Medically reviewed on February 17, 2022 by Jordan Stachel, M.S., RDN, CPT. To give you technically accurate, evidence-based information, content published on the Everlywell blog is reviewed by credentialed professionals with expertise in medical and bioscience fields.
The thyroid gland is a small, butterfly-shaped organ located in the neck. It produces hormones that regulate a variety of vital functions in the body, ranging from metabolism to ovulation .
Unfortunately, the thyroid doesn’t always produce the optimal amount of hormones needed to regulate the body. If the thyroid is underactive or overactive, a thyroid condition may develop and you may experience a slew of unpleasant symptoms.
But is infertility one of them? If you think a thyroid problem may be contributing to infertility, it helps to know how they can relate to each other. Getting a fertility test and seeking the advice of a specialist can give insight into thyroid and fertility problems. Below, we’ll explore the connection between the thyroid and fertility in detail.
According to the American Thyroid Association, over 12% of Americans will develop a thyroid disorder at some point in their life . The two main types of thyroid disorders are hyperthyroidism and hypothyroidism.
Let’s look at how these two thyroid disorders differ.
Hyperthyroidism is a thyroid disorder characterized by an overactive thyroid, one that releases too much thyroid hormone. Roughly 1 in 100 people suffer from this condition . It’s commonly caused by an autoimmune condition known as Graves’ disease .
Some possible signs of hyperthyroidism include :
In contrast, hypothyroidism is characterized by an underactive, sluggish thyroid. This condition affects nearly 1 in 20 Americans , and is often caused by an autoimmune disorder called Hashimoto’s disease .
Symptoms of hypothyroidism can include :
Thyroid disorders can impact fertility in different ways depending on one’s sex.
For those assigned female at birth, having optimal thyroid levels is crucial when it comes to successfully getting pregnant. This is because individuals with thyroid imbalances are more likely to experience :
It may be a good idea to get your thyroid levels checked before trying to conceive if you have symptoms of a thyroid disorder, but talk with a healthcare provider to learn what they recommend.
If your thyroid levels are out of balance, you may be able to work with a healthcare provider to restore them before pregnancy, giving you a better chance of having a healthy, full-term pregnancy.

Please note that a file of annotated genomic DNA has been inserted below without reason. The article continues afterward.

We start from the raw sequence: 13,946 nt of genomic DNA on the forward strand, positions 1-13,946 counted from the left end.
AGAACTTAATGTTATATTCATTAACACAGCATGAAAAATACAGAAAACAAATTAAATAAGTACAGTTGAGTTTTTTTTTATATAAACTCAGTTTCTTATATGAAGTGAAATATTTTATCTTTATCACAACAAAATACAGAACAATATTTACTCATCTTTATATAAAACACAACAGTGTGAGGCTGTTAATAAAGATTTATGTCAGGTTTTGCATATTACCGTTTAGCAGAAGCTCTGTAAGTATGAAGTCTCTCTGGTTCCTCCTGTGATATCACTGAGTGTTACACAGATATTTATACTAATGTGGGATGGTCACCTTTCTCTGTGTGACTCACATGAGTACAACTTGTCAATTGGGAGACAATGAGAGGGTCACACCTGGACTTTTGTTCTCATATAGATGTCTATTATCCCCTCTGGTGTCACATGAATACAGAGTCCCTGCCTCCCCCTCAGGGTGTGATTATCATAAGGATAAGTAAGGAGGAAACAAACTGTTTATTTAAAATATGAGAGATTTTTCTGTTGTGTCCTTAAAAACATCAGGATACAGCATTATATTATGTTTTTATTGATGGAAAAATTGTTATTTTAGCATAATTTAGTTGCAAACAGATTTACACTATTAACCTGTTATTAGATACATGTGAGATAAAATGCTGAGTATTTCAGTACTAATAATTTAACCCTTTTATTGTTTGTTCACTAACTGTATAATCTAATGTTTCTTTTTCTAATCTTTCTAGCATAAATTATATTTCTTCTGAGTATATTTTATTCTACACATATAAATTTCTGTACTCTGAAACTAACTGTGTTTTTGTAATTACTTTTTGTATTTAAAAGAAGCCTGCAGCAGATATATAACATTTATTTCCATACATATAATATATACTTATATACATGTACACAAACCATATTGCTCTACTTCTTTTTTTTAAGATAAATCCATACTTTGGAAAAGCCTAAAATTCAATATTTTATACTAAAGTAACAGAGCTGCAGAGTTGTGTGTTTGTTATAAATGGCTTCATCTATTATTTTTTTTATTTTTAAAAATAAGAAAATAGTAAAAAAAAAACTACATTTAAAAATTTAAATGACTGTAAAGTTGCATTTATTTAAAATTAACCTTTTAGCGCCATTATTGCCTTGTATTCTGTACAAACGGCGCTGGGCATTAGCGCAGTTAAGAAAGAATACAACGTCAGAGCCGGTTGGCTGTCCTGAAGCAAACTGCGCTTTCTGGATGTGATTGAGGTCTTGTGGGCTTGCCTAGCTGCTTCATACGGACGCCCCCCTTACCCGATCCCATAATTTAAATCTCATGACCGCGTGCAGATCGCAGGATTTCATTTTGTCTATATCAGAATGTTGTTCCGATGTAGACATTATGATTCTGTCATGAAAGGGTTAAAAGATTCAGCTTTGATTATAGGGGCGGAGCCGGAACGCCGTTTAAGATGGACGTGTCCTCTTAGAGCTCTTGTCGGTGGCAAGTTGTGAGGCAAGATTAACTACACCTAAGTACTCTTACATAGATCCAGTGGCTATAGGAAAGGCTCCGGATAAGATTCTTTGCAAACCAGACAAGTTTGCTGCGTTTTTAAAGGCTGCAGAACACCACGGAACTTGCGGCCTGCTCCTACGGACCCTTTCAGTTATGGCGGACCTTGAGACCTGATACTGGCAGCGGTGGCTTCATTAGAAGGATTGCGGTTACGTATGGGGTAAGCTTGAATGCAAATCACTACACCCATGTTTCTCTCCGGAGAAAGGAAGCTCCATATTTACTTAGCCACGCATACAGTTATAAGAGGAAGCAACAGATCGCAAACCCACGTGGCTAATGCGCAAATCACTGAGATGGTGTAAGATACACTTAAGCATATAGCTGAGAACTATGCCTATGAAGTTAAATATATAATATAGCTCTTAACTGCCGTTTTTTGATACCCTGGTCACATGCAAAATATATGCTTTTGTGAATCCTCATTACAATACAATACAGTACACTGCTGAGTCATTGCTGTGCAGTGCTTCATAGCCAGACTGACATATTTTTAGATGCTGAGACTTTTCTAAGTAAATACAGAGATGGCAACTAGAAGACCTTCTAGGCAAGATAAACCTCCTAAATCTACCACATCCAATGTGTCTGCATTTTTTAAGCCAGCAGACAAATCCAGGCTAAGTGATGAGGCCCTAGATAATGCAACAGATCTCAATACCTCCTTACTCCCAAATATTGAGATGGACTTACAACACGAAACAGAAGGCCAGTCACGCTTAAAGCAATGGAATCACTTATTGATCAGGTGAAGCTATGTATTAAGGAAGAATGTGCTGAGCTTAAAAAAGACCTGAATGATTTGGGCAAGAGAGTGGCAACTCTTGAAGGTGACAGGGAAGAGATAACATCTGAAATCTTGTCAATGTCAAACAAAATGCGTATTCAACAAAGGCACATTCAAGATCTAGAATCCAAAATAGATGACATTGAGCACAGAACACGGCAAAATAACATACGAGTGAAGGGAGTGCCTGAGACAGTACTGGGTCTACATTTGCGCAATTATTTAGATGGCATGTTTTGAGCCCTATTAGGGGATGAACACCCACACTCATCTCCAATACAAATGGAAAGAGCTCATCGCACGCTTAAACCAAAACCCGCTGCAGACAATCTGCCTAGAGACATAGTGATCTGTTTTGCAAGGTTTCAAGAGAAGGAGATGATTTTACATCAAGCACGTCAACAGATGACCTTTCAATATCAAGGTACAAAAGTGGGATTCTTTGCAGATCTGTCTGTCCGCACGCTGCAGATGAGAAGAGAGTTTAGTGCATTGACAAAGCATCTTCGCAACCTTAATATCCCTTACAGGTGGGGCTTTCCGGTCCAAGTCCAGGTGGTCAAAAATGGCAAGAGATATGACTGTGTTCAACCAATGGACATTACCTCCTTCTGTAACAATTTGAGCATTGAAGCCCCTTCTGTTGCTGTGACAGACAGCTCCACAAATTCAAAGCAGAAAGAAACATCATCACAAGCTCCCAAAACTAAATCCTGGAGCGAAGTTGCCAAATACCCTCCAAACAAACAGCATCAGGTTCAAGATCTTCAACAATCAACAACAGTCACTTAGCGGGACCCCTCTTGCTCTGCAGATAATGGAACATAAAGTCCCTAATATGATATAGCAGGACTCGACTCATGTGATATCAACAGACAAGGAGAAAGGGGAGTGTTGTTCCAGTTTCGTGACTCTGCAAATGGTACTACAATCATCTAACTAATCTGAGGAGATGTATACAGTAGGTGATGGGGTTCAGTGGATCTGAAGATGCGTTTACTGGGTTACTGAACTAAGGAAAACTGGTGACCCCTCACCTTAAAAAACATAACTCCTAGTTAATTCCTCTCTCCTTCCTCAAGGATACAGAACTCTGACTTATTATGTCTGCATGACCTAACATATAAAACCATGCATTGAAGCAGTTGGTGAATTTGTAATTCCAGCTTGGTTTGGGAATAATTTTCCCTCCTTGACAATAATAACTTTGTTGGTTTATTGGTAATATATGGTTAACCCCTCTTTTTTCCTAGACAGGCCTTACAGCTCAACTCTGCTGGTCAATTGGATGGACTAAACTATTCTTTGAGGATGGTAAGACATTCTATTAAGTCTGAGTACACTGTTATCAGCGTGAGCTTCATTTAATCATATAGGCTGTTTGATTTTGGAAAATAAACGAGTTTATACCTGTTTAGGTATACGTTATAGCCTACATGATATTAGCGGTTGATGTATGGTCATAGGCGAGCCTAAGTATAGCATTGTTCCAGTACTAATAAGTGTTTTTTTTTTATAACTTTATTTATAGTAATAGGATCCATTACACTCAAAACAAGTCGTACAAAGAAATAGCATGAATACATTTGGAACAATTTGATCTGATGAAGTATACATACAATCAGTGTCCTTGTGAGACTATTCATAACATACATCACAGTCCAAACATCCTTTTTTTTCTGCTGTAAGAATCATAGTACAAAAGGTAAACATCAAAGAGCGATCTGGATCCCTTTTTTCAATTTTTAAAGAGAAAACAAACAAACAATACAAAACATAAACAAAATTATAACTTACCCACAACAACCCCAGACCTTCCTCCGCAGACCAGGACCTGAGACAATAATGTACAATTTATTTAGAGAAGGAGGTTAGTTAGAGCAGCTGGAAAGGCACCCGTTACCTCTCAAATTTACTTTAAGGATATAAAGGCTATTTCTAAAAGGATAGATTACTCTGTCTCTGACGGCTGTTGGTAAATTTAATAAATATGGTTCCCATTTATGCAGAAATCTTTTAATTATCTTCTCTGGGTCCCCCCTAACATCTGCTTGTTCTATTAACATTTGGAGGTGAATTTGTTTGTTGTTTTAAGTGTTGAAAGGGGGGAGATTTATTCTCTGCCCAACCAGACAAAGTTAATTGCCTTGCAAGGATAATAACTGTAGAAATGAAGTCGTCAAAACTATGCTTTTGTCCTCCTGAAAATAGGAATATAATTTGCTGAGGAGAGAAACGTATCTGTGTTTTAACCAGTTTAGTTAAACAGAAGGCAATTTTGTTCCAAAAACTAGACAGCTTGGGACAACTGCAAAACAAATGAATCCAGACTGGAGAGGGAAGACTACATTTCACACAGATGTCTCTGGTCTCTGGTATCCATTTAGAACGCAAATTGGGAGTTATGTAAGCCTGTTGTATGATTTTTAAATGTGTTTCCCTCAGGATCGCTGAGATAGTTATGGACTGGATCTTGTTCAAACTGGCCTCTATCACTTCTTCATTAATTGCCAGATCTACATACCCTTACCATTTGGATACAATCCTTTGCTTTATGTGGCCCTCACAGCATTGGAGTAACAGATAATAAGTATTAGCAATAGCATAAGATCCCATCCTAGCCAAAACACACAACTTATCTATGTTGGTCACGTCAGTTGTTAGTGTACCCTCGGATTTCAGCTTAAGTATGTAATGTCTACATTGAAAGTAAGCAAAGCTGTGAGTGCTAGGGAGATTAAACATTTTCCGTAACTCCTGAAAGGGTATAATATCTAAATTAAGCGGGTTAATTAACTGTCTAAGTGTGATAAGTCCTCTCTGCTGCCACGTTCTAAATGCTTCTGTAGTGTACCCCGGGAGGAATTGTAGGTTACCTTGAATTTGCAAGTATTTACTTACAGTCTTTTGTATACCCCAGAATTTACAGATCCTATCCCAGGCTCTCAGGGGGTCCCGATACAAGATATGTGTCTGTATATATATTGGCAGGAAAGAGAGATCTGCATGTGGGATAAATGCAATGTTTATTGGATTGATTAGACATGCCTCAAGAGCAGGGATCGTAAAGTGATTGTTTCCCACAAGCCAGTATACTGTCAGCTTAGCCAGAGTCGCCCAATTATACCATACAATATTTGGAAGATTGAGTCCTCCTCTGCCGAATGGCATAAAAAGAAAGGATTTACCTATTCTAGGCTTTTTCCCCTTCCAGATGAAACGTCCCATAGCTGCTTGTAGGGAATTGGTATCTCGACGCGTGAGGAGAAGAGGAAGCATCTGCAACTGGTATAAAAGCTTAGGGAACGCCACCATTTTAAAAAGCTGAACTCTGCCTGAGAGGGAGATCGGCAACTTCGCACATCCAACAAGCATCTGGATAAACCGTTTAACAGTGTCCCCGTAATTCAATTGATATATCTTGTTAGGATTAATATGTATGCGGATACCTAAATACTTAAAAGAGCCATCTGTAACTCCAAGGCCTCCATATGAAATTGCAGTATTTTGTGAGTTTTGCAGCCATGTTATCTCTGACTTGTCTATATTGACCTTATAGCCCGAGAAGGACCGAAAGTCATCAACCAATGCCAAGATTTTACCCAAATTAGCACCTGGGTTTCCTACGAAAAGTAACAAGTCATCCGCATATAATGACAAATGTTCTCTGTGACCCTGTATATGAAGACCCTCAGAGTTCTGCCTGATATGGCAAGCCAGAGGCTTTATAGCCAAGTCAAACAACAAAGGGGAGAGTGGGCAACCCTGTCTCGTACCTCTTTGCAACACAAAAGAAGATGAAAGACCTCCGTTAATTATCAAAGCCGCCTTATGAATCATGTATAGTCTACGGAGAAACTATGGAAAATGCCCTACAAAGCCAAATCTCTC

While thyroid disorders are less common in those assigned male at birth, they can still occur and cause fertility issues. Most notably, an underactive thyroid can :
These issues may make it more difficult to get pregnant. Fortunately, certain medications can regulate thyroid levels and help prevent these fertility issues.
Some experts believe that the “normal” thresholds for thyroid hormone levels are too wide, especially for people who are trying to get pregnant. This is because it appears that subclinical hypothyroidism may impact fertility, as well .
Subclinical hypothyroidism is a mild form of hypothyroidism in which a person’s levels of thyroid-stimulating hormone (TSH) are in the upper part of the normal range.
If a person with a thyroid disorder successfully becomes pregnant, they can take steps to ensure the pregnancy goes smoothly and the baby is born healthy.
For instance, a healthcare provider can monitor their thyroid levels throughout the course of the pregnancy and continuously adjust their thyroid medication to ensure levels remain optimal.
If you have a thyroid disorder and want to get pregnant, you should enlist the support of a healthcare provider early in the process. They may recommend that trying to optimize your health before getting pregnant by:
After pursuing a healthcare provider’s treatment plan, you can re-test your thyroid levels and see if they’ve improved. Associated fertility issues often subside once thyroid levels are back on track.
You don’t need to let go of your dreams of having a family just because you’re experiencing a thyroid disorder. All you need to do is take care of your thyroid health before, during, and after pregnancy with the help of a healthcare provider.
While irregular thyroid function may be causing infertility, there are treatment options. If you still have trouble getting pregnant after treating a thyroid disorder, your infertility may be due to another condition. You can check your TSH levels, as well as many other important hormone levels, with an at-home test kit from Everlywell. Our Women’s Fertility Test measures the following key fertility hormones:
If any of these hormones are out of balance, a healthcare provider can better determine how to optimize fertility and increase the chances of getting pregnant.
What is secondary infertility?
Can irregular periods cause infertility?
When to see a fertility specialist
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